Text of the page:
The Right Runs Aground On Godwin’s Law

October 27, 2009

There’s an old saw among veteran Internauts like myself — famously coined by Mike Godwin and known therefore as Godwin’s Law — that in any discussion, comparisons to Nazis will inevitably be invoked. A further assumption about this is that, when it happens, it’s because the person or side making the comparison, has run out of ideas, meaning the discussion is over, and that person/group lost the argument. The reductio ad Hitlerum — to give the “appeal to Nazis” a more formal name — has become commonplace in American ideological discussion. It’s also a juvenile way to make one’s point … since it rarely has any meaning or relation to reality.

During the Bush Jr administration, the Left sometimes made Nazi comparisons of the White House. But with a Democrat as president, the Right is throwing the old reductio ad Hitlerum at Obama and the Democrats. The New York Times Caucus blog mentions the increasing frequency of this phenomenon:

But [the debut of the RNC’s new Web site] got sidelined, or rather sideswiped, by some other Republican moves, that seemed to harken back to Hitler and the Nazis, yet again. In fact, Glenn Beck of Fox News, likened the feud with the White House as one that was akin to the Nazi movement that first came after the Jews?

To back up, this morning, the Republicans showed the ease with which they now put social media to work, when the National Republican Congressional Committee posted a message on Twitter directing readers to a parody video of a doctored Hitler bio-pic showing the Fuhrer on health care and thanking his lucky stars that he has Speaker Nancy Pelosi, the Democratic leader, on his side.

The Caucus blog entry mentions more such examples from the Right, including this:

Fox News’ Glenn Beck compared the White House decision to shun his network (remember when the President went on five Sunday talk shows and skipped Fox?) to the seeds of the Holocaust. Media Matters, the left’s watchdog against the right, captured it, with Mr. Beck saying:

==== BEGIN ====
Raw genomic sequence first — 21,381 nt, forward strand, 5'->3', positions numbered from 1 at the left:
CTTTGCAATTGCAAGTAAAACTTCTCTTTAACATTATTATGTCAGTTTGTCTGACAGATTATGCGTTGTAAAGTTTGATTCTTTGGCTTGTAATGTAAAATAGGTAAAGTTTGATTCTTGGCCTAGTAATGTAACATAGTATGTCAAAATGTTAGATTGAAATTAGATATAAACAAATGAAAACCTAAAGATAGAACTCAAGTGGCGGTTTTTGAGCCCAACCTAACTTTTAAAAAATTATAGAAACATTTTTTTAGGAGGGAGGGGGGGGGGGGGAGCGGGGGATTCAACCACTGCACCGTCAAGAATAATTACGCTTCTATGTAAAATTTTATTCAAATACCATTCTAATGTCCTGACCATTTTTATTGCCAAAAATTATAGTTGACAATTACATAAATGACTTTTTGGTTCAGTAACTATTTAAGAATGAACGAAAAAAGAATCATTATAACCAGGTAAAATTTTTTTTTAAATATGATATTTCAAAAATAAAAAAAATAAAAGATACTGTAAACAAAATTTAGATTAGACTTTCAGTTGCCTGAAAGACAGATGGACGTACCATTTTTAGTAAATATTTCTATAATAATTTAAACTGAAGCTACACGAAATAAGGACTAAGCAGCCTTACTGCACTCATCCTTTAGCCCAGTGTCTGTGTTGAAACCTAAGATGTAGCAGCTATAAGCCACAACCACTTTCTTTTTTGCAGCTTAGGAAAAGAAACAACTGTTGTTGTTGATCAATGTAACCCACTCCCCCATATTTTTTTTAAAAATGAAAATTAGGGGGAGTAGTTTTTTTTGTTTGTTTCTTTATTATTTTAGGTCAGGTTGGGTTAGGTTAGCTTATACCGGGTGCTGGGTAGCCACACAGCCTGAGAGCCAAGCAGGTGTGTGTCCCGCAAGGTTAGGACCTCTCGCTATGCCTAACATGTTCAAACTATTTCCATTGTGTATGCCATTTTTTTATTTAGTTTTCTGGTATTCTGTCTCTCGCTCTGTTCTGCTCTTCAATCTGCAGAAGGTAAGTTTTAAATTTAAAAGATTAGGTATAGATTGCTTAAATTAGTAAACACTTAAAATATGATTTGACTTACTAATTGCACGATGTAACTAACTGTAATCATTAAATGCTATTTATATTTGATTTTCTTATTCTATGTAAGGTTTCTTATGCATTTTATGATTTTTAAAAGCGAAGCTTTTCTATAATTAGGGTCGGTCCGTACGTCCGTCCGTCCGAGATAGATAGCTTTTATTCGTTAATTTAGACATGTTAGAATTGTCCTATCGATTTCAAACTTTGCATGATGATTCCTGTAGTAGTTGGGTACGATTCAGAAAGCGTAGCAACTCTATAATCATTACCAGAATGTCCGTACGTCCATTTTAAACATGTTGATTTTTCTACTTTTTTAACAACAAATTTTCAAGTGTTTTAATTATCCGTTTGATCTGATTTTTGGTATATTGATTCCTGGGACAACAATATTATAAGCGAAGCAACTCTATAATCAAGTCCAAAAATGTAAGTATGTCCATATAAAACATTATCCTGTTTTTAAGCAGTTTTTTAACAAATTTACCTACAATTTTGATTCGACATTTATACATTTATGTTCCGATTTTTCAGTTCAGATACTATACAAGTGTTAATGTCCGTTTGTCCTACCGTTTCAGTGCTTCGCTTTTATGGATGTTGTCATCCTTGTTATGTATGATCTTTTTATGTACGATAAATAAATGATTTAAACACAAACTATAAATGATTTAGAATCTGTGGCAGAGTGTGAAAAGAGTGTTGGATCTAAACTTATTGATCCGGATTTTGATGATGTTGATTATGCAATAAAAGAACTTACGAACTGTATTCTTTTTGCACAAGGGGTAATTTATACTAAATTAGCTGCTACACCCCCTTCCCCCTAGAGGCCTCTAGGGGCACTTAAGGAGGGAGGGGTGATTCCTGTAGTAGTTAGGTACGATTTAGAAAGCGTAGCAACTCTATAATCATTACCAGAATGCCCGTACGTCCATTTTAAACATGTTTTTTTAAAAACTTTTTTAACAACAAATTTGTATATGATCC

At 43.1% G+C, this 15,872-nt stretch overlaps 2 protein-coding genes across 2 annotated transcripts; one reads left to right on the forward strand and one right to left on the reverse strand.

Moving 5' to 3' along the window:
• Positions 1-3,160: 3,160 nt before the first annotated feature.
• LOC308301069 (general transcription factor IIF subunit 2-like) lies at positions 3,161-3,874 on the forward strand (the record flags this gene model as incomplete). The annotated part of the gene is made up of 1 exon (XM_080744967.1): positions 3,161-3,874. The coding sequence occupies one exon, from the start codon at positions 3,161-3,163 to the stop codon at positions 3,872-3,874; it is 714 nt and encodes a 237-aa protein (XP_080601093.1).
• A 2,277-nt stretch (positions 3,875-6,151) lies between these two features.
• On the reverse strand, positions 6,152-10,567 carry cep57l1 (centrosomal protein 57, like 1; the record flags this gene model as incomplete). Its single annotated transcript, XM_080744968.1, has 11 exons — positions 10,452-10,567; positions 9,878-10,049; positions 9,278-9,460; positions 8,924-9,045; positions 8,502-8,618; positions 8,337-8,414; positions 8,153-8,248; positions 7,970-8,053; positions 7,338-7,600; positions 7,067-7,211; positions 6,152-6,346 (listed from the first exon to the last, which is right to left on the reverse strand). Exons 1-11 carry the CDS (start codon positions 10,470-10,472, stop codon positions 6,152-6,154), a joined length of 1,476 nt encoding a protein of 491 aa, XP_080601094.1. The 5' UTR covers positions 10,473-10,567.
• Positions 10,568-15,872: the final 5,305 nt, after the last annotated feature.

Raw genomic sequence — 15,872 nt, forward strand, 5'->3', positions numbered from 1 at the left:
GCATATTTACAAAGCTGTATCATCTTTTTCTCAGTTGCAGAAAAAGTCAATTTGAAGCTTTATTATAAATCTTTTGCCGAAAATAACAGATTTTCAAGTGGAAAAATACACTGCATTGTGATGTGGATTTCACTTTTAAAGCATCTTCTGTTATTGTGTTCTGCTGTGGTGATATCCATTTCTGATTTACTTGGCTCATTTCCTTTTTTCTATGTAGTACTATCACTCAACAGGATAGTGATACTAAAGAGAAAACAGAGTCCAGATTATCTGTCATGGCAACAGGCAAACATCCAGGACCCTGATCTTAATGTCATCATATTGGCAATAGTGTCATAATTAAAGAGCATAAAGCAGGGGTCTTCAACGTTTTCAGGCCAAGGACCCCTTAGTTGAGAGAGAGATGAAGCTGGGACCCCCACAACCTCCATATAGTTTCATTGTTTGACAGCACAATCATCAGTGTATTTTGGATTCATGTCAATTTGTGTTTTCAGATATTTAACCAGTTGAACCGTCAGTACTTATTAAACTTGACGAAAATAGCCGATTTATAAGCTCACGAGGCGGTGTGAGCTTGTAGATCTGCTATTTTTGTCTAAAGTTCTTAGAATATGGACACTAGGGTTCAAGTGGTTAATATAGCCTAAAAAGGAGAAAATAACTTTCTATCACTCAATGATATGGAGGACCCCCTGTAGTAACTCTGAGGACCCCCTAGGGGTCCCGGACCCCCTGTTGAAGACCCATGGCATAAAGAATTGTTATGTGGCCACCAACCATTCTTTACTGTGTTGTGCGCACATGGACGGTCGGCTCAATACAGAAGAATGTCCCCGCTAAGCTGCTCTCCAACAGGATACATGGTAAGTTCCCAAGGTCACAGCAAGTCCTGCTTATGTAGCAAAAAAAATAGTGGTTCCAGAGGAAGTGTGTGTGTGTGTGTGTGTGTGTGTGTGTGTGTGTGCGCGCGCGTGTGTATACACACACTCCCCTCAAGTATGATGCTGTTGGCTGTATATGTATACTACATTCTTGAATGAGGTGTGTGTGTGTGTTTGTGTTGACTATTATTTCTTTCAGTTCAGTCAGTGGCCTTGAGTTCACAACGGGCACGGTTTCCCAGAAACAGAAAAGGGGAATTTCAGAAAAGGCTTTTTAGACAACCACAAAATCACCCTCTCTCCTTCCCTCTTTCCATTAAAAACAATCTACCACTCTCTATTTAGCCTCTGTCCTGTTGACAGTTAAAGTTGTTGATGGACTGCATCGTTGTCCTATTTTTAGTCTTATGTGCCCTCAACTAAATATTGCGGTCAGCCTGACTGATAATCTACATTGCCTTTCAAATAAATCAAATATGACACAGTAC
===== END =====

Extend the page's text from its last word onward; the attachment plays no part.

When they’re done with Fox, and you decide to speak out on something. The old, “first they came for the Jews, and I wasn’t Jewish.” …

When they’re done with Fox and talk radio, do you really think they’re going to leave you alone if you want to ask a tough question? …

If you believe that, you should open up a history book, because you’ve missed the point of many brutal dictators. You missed the point on how they always start.

Mr Beck is making it seem that the White House’s feud with Fox News is a form of censorship. But it’s not, because the White House is not lifting so much as one pinky in the direction of shutting down Fox News. What it is doing is avoiding its correspondents. And they have every right to do so. They can choose who to talk to and who not to. (Because honestly, if the president were obligated to talk to everyone who wanted to talk to him, there wouldn’t be anywhere near enough hours in the day. It’s just not possible.)

Really, this is an example of fascification by the Right (i.e. declaring the Left to be Nazis in the making). It’s also emotivism (since images of Nazis is an emotional one.) If they justify it by pointing to when the Left accused Bush Jr of being a fascist, that would be an example of relativizing.

At any rate, that Glenn Beck and the rest of the crew over at Fox News is accusing Obama of being a Nazi, then you know he’s run out of useful and meaningful things to say.

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